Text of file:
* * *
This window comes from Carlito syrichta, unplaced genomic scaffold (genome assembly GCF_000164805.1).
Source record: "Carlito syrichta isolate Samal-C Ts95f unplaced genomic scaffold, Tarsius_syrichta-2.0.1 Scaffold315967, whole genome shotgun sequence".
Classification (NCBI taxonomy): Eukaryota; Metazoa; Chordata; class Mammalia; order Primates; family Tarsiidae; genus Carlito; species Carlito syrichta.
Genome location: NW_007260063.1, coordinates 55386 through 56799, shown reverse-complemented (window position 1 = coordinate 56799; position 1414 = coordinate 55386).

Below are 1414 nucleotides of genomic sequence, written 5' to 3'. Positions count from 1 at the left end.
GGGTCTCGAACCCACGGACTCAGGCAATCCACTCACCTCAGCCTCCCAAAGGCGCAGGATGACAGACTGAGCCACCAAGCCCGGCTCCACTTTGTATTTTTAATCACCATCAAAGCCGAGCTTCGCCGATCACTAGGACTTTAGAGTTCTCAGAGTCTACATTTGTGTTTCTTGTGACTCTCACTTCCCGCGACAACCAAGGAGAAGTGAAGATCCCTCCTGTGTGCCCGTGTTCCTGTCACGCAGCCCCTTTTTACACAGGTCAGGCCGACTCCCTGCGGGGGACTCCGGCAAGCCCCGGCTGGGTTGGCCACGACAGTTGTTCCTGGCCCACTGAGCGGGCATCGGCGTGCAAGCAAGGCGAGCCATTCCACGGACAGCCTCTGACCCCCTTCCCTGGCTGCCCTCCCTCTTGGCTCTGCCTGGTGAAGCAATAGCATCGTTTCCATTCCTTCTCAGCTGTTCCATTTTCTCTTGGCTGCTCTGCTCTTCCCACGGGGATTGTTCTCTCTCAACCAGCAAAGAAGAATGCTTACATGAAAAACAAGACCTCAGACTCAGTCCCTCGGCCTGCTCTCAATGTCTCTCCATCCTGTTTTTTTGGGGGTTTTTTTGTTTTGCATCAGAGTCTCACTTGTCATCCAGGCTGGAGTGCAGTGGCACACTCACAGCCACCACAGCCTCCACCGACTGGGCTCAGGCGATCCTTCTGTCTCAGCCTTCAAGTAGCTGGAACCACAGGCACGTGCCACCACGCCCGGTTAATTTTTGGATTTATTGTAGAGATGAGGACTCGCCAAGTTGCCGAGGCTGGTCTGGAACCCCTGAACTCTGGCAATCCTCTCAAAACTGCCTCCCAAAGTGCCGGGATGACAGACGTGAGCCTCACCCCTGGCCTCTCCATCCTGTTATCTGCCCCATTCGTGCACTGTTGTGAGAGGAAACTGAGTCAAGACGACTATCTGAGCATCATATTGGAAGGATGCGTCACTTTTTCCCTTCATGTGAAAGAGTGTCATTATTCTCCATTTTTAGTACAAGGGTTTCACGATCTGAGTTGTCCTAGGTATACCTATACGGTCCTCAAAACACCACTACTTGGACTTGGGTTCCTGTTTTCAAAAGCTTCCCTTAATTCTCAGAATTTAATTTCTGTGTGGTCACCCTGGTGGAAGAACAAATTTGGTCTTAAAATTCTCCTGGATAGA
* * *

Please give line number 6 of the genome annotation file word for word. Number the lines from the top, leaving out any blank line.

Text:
GGGTCTCGAACCCACGGACTCAGGCAATCCACTCACCTCAGCCTCCCAAAGGCGCAGGATGACAGACTGAGCCACCAAGCCCGGCTCCACTTTGTATTTTTAATCACCATCAAAGCCGAGCTTCGCCGATCACTAGGACTTTAGAGTTCTCAGAGTCTACATTTGTGTTTCTTGTGACTCTCACTTCCCGCGACAACCAAGGAGAAGTGAAGATCCCTCCTGTGTGCCCGTGTTCCTGTCACGCAGCCCCTTTTTACACAGGTCAGGCCGACTCCCTGCGGGGGACTCCGGCAAGCCCCGGCTGGGTTGGCCACGACAGTTGTTCCTGGCCCACTGAGCGGGCATCGGCGTGCAAGCAAGGCGAGCCATTCCACGGACAGCCTCTGACCCCCTTCCCTGGCTGCCCTCCCTCTTGGCTCTGCCTGGTGAAGCAATAGCATCGTTTCCATTCCTTCTCAGCTGTTCCATTTTCTCTTGGCTGCTCTGCTCTTCCCACGGGGATTGTTCTCTCTCAACCAGCAAAGAAGAATGCTTACATGAAAAACAAGACCTCAGACTCAGTCCCTCGGCCTGCTCTCAATGTCTCTCCATCCTGTTTTTTTGGGGGTTTTTTTGTTTTGCATCAGAGTCTCACTTGTCATCCAGGCTGGAGTGCAGTGGCACACTCACAGCCACCACAGCCTCCACCGACTGGGCTCAGGCGATCCTTCTGTCTCAGCCTTCAAGTAGCTGGAACCACAGGCACGTGCCACCACGCCCGGTTAATTTTTGGATTTATTGTAGAGATGAGGACTCGCCAAGTTGCCGAGGCTGGTCTGGAACCCCTGAACTCTGGCAATCCTCTCAAAACTGCCTCCCAAAGTGCCGGGATGACAGACGTGAGCCTCACCCCTGGCCTCTCCATCCTGTTATCTGCCCCATTCGTGCACTGTTGTGAGAGGAAACTGAGTCAAGACGACTATCTGAGCATCATATTGGAAGGATGCGTCACTTTTTCCCTTCATGTGAAAGAGTGTCATTATTCTCCATTTTTAGTACAAGGGTTTCACGATCTGAGTTGTCCTAGGTATACCTATACGGTCCTCAAAACACCACTACTTGGACTTGGGTTCCTGTTTTCAAAAGCTTCCCTTAATTCTCAGAATTTAATTTCTGTGTGGTCACCCTGGTGGAAGAACAAATTTGGTCTTAAAATTCTCCTGGATAGA